Mr. Potato Head was one of the first toys in my collection starting out as a Speech-Language Pathologist. Its a very motivating toy and is a great tool for early vocabulary and concepts. During play, I usually have all the body parts in my possession. I present each body part, one at a time, and model the appropriate vocabulary (e,g., “nose”) and wait for the child to imitate me before giving him the toy. You can also offer two choices (e.g., “nose or hat?”) if the child already has the vocabulary in his repertoire. To increase the complexity for children who already know body parts, you could also work on the functions of body parts (e.g., “You see with your eye.” “Your hear with your ears.”). You could ask the child to fill in the blank, “You see with your…” to increase conceptual understanding. You can also work on spatial concepts while putting on the facial parts (e.g., “Hat on!” “Put it above the nose.” “Put it below the mouth”).
A fun way to learn vocabulary is to review homophones, or words with multiple meanings. Starting in second grade, teachers will begin to introduce words with multiple meanings. Go through each word, such as bat or ball, and discuss all the various meanings of the word. Have students make sentences with the word, with its various meanings. While reading, have students discuss what they think the meaning of a word is based on the contextual cues. Here is a list of common words with multiple meanings that students will encounter in elementary school. There are also great activities and worksheets that you can use here!
When parents see their young preschool child stutters, it is a cause for alarm for many parents. Parents who are concerned should consult with a SLP, at their resident school district, to determine if their child is exhibiting developmental stuttering or may have signs of more severe, chronic stuttering. A trained SLP will have a better idea of how to advise you, and if therapy is needed to address the stuttering. Often, when children are demonstrating patterns of stuttering, I will begin with the following strategy with students and parents: reduced speech rate (slow, turtle talk) and prolonged speech (stretching out words, especially the vowels). I will ask parents to model a slower rate of speech, where words are stretched out. Parents are advised to listen to the content of their child’s speech, not interrupt, and not verbally critique the child’s speech. These are good beginning points for many preschool aged children, however getting a professional evaluation from an SLP is the best way to figure out what the best strategies are for you child.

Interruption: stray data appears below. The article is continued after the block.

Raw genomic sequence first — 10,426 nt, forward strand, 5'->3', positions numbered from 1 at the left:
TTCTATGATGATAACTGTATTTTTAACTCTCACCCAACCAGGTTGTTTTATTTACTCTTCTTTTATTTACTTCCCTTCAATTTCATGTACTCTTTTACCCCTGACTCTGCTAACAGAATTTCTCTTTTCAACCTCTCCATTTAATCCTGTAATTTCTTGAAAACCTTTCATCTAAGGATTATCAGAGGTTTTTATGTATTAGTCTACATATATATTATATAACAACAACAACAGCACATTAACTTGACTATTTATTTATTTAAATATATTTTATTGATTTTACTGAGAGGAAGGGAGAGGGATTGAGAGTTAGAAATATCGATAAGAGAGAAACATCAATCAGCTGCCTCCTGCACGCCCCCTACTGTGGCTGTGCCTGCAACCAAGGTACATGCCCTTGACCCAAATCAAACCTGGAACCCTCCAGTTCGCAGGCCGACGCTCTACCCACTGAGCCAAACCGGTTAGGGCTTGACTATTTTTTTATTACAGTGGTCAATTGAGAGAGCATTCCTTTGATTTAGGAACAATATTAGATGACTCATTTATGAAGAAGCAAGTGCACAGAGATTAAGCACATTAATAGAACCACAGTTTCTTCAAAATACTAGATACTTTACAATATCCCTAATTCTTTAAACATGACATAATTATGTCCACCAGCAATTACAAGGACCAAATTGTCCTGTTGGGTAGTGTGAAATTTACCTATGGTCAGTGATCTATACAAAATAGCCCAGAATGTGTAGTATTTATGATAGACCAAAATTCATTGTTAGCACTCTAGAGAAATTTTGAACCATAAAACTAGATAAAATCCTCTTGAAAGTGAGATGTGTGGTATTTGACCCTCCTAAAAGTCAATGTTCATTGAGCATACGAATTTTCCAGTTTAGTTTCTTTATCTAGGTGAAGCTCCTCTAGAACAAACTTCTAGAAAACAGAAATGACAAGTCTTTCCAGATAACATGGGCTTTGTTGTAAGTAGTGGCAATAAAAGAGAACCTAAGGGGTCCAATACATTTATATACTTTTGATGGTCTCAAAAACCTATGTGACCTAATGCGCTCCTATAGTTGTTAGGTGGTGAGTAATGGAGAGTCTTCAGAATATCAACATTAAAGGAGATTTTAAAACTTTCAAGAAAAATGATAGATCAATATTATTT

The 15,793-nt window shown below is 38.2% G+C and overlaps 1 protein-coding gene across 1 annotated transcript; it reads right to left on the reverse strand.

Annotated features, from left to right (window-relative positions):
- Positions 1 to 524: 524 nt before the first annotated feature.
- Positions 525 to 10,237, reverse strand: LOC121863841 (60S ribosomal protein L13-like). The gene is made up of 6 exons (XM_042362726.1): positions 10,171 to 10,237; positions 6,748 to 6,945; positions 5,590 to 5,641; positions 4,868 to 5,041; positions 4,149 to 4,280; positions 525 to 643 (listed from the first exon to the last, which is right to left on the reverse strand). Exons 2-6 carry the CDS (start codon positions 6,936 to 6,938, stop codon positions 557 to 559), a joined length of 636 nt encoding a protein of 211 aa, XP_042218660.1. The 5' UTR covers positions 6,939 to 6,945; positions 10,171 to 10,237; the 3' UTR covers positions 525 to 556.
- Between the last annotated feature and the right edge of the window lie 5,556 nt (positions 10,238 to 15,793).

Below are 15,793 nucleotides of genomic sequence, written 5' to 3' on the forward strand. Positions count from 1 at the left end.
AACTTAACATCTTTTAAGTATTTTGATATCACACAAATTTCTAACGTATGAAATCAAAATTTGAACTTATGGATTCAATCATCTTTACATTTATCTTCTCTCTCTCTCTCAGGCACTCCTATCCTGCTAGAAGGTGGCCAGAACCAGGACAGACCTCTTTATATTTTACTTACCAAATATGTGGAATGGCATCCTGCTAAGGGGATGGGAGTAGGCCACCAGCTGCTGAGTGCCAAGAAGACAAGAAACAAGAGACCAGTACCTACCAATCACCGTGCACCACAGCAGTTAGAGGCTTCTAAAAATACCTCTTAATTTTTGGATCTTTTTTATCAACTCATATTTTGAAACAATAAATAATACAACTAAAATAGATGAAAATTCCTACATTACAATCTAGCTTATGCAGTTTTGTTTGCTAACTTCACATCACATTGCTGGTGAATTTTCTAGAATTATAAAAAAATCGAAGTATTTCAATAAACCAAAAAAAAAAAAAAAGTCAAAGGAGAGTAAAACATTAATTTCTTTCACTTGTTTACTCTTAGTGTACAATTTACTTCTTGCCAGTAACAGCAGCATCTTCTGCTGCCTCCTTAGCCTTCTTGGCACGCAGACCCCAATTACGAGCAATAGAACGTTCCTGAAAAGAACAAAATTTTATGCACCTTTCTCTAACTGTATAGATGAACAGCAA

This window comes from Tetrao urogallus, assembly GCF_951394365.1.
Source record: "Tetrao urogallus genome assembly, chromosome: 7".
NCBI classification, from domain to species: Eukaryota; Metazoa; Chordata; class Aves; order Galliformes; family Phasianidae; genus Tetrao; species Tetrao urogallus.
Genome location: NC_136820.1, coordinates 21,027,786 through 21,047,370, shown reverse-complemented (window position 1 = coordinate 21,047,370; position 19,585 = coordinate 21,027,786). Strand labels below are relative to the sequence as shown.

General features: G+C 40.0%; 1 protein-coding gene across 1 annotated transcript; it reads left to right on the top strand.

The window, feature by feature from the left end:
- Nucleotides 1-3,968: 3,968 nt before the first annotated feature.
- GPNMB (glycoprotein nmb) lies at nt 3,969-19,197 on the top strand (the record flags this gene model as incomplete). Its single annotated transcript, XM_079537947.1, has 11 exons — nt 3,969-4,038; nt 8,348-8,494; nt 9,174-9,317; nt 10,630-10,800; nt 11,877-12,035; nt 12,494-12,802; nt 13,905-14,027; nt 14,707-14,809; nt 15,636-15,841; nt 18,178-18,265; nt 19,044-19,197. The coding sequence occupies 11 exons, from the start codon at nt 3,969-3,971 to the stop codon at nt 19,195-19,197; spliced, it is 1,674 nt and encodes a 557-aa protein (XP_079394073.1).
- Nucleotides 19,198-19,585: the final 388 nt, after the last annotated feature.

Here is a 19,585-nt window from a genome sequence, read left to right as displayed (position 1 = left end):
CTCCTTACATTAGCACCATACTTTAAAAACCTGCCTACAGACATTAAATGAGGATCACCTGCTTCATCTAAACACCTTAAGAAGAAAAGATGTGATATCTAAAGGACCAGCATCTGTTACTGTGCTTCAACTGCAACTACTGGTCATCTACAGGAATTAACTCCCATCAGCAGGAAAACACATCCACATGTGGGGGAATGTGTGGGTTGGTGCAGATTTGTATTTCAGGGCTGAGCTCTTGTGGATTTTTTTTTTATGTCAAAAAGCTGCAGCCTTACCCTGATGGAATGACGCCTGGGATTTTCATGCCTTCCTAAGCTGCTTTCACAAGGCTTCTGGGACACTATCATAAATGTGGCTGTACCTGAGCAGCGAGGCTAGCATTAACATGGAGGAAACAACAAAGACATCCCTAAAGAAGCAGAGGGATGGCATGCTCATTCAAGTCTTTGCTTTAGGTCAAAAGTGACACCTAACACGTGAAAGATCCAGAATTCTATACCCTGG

It is not realistic to directly address all vocabulary words that students have difficulty with. Focusing on strategies, including learning the meaning of common prefixes and suffixes, is an excellent way to empower students to figure out word meaning. In therapy, we will discuss common prefixes and suffixes of the student’s grade level, or reading level, if that is more appropriate. We will talk about common words with that prefix or suffix. As homework assignments, I may have the student look for words in reading materials with the prefix and suffix that we worked on, and have them try to figure out the word meaning based on their knowledge of the prefix or suffix. In my observation, students really enjoy learning these strategies because they feel like they are solving a mini mystery and they feel empowered. Here is a the best list that I have found for prefixes and suffixes, based on grade level.
Prefix Suffix Root list chart PDF
Welcome back to another school year! I am excited to start another year as a Speech Pathologist in the public schools. One of the first few things that a Speech Pathologist will often give teachers or parents is a table that lists general speech sound development. This allows them to get a general idea of their student or child’s speech development and refer to the Speech Pathologist should they have any concerns. Based on the Goldman Fristoe, Test of Articulation 2003, these are the ages that a child is expected to master certain sounds:
Age 3: p, b, m, w, h, n
Age 4: t, d, k, g, y, f
Age 6: v, sh, zh, l, th (voiced), ng
Age 7: s, z, r, the (voiceless), ch, j, wh, and blends dz
In California, preschool and kindergarten students qualify for public school therapy if they are 6 months delayed. For grade school children, usually they need to be one year delayed to qualify for public school therapy. With this said, there are also other factors that a therapist will consider when qualifying or disqualifying a student for speech therapy. Other factors include: other disabilities presented with articulation, whether the child is an English language learner, and whether there have been informal strategies taken to address this need within the child’s natural context. Your Speech Pathologist can give you specific information for your child’s school site and environment.